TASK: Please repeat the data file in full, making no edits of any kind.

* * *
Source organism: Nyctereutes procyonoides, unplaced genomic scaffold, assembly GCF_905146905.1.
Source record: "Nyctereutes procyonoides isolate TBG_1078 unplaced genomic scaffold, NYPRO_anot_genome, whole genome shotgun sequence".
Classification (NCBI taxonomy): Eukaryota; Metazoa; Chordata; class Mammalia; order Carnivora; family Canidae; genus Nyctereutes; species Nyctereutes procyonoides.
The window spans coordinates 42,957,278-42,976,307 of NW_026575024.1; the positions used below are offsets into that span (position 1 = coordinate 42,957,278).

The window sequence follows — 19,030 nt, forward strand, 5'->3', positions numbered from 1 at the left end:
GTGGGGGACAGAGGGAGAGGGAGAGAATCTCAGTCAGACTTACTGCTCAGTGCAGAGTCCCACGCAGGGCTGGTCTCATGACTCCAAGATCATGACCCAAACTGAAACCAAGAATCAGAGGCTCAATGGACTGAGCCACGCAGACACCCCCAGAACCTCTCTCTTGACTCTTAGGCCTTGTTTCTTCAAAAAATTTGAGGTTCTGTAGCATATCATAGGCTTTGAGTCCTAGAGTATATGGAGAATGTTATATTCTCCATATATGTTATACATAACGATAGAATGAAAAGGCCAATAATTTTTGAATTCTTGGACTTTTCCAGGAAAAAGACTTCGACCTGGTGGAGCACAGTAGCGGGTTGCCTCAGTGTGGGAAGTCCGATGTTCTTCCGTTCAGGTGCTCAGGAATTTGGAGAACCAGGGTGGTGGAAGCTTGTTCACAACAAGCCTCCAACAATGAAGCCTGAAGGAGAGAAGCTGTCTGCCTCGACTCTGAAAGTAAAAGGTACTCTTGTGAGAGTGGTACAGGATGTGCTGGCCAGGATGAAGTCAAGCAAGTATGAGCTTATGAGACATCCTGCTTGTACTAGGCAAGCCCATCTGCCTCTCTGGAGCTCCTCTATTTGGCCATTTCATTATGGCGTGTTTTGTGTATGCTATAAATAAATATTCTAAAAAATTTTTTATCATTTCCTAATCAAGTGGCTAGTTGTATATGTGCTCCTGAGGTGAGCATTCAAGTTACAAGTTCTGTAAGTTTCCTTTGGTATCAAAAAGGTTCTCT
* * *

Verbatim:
Source organism: Nyctereutes procyonoides, unplaced genomic scaffold, assembly GCF_905146905.1.
Source record: "Nyctereutes procyonoides isolate TBG_1078 unplaced genomic scaffold, NYPRO_anot_genome, whole genome shotgun sequence".
Classification (NCBI taxonomy): Eukaryota; Metazoa; Chordata; class Mammalia; order Carnivora; family Canidae; genus Nyctereutes; species Nyctereutes procyonoides.
The window spans coordinates 42,957,278-42,976,307 of NW_026575024.1; the positions used below are offsets into that span (position 1 = coordinate 42,957,278).

The window sequence follows — 19,030 nt, forward strand, 5'->3', positions numbered from 1 at the left end:
GTGGGGGACAGAGGGAGAGGGAGAGAATCTCAGTCAGACTTACTGCTCAGTGCAGAGTCCCACGCAGGGCTGGTCTCATGACTCCAAGATCATGACCCAAACTGAAACCAAGAATCAGAGGCTCAATGGACTGAGCCACGCAGACACCCCCAGAACCTCTCTCTTGACTCTTAGGCCTTGTTTCTTCAAAAAATTTGAGGTTCTGTAGCATATCATAGGCTTTGAGTCCTAGAGTATATGGAGAATGTTATATTCTCCATATATGTTATACATAACGATAGAATGAAAAGGCCAATAATTTTTGAATTCTTGGACTTTTCCAGGAAAAAGACTTCGACCTGGTGGAGCACAGTAGCGGGTTGCCTCAGTGTGGGAAGTCCGATGTTCTTCCGTTCAGGTGCTCAGGAATTTGGAGAACCAGGGTGGTGGAAGCTTGTTCACAACAAGCCTCCAACAATGAAGCCTGAAGGAGAGAAGCTGTCTGCCTCGACTCTGAAAGTAAAAGGTACTCTTGTGAGAGTGGTACAGGATGTGCTGGCCAGGATGAAGTCAAGCAAGTATGAGCTTATGAGACATCCTGCTTGTACTAGGCAAGCCCATCTGCCTCTCTGGAGCTCCTCTATTTGGCCATTTCATTATGGCGTGTTTTGTGTATGCTATAAATAAATATTCTAAAAAATTTTTTATCATTTCCTAATCAAGTGGCTAGTTGTATATGTGCTCCTGAGGTGAGCATTCAAGTTACAAGTTCTGTAAGTTTCCTTTGGTATCAAAAAGGTTCTCT